KBB Value: $10,702-$15,203

Fuel Economy: 22 mpg

Annual Maintenance/Repair: $577-$863

Safety Rating: 4.8/5 

The 2016 to 2018 Ford Edge earns the dubious title “best of the worst” model years because of a FIXD reliability improvement in 2018, above-average safety scores, and steadily high owner-reported reliability. 

But, it’s not enough to keep it off this side of the rankings thanks to two straight years of relatively low FIXD Reliability Scores, market values that flatten out into 2017, and maintenance costs that approach $900 annually for the 2017 model. 

As well, 29% of 2017 Edge owners don’t see their vehicle going 200,000 miles. This is more than twice the average for this metric and, considering the 2017 models typically show just 85,000 miles, indicates owners have been disappointed in reliability up to this point. 

For those in need of an “office on wheels”, it’s worth noting that 10% of 2017 Edge owners and 15% of 2018 owners use their Ford primarily in this capacity. That correlates with the addition of Ford’s SYNC 3 software in 2016 and an updated MyTouch infotainment interface the year prior. 

But proceed with caution as two of the most common DTCs are engine-related. DTC P0316 arises when an engine misfire is detected which usually means the ignition system is acting up. DTC P0302 indicates a similar issue that points specifically to the need for a set of new spark plugs as we look at in this DTC P0302 explainer video

Another pain point for these Edges is DTC P1450. It indicates a clogged EVAP system canister or leaking hose within the system. All three of these DTCs correlate with the 2017 Edge being one of the most likely model years to have an expensive repair within the engine and a higher-than-average likelihood of an expensive fuel system repair. 

Finally, recalls are on the high side for all three model years and feature a host of mechanical issues that serve to highlight a proclivity for low reliability. There were five recalls for the 2016 Edge with one for rupturing brake lines impacting nearly half a million vehicles.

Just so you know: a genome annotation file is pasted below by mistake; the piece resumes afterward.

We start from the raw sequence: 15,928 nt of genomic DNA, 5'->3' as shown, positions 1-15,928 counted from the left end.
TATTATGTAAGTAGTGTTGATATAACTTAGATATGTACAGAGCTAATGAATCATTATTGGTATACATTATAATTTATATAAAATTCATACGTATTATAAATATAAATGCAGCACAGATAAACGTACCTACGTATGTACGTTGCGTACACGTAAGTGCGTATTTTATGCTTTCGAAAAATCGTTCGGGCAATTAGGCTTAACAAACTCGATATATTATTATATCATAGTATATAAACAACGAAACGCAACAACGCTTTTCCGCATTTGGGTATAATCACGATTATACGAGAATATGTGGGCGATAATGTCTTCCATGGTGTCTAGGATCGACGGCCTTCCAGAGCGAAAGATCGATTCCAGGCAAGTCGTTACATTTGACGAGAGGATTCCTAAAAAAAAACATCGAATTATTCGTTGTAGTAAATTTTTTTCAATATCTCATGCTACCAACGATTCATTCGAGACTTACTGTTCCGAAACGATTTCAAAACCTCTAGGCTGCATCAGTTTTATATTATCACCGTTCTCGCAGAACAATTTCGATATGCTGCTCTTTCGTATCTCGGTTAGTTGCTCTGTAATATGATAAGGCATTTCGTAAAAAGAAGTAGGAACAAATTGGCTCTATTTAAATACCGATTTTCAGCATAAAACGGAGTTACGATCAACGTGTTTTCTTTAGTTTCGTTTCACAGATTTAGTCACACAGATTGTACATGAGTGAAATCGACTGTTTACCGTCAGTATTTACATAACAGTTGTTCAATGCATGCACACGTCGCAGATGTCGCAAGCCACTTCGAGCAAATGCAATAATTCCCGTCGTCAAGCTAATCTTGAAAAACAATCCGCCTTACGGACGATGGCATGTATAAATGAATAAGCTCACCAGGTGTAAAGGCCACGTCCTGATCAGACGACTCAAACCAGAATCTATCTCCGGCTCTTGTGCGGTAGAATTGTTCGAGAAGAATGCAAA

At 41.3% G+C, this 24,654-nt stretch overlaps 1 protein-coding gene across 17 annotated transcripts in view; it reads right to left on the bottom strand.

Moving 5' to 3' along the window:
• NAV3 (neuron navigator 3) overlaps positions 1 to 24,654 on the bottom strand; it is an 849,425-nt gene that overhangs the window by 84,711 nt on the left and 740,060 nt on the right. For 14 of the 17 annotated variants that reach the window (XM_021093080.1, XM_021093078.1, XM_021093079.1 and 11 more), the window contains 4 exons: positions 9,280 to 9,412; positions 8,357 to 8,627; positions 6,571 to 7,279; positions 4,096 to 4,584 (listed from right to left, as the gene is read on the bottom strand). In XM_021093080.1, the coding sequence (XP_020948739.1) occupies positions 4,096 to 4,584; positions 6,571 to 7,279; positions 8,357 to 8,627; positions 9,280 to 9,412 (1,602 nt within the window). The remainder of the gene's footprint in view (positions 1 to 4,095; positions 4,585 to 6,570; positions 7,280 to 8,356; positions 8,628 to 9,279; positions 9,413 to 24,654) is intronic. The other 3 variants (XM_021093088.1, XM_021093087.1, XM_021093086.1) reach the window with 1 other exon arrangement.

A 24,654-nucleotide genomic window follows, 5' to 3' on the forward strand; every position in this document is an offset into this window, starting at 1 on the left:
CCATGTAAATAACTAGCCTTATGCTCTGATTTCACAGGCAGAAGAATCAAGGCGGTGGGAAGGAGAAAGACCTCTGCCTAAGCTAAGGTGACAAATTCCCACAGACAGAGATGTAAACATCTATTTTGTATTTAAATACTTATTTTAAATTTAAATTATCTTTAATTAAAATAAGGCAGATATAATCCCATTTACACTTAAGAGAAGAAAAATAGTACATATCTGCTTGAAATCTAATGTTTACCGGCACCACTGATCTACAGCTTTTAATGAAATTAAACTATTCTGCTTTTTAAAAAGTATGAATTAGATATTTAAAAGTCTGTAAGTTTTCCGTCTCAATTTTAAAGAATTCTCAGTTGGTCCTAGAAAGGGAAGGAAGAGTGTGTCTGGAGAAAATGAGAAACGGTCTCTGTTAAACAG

Of the six 2017 Edge recalls, two were related to a problem with the torque converter connection, and in 2018, five recalls were issued. Of those, there was one for a shift cable detaching and causing unexpected rollaway issues that affected just shy of three million vehicles. 


The 2017 Ford Edge is the most likely candidate for engine problems as it posts a 26% chance of a $500+ repair involving the motor. That’s quite a bit higher than the 15% average for this metric and correlates with the two most common DTCs in 2017 being engine-related. 

As for transmission trouble, watch out for the 2007 Ford Edge. The very first model year. These Edges have a 15% chance of the transmission being responsible for an expensive repair. It’s the highest of any model year and points to the importance of staying on top of automatic transmission service intervals. 

Across 15 years of FIXD data, the Edge averages 128,000 miles and the 2009 model comes in the highest with an average of 187,500 miles on the odometer. From there, there are four model years that show odometers beyond 150,000 miles.

Given that, it’s reasonable to say 137,000 miles is considered high mileage for a Ford Edge. That ought to leave you with some 50,000 miles of driving before the powertrain calls it a night. Bear in mind that the model year Edge you buy may determine whether you can afford to drive those extra miles.

The two-row midsize SUV segment is competitive and full of options to compare against the Edge like the Nissan Murano, Honda Pilot, and Toyota Highlander. If you need something larger than an Edge but want to stay in the Blue Oval family, be sure to check out the Ford Explorer

What owners of the Ford Edge like to use their car for:

Frequent Use Categories: How Useful? (Out of 5 Stars)
Family Vehicle *****
Lots of Driving (travel/long commute) ***
Hauling/Towing *
Office on Wheels *
Sport/Fast Driving *
Luxurious Driving *
Outdoor/Off-Road *

A Note About Data and Information Sources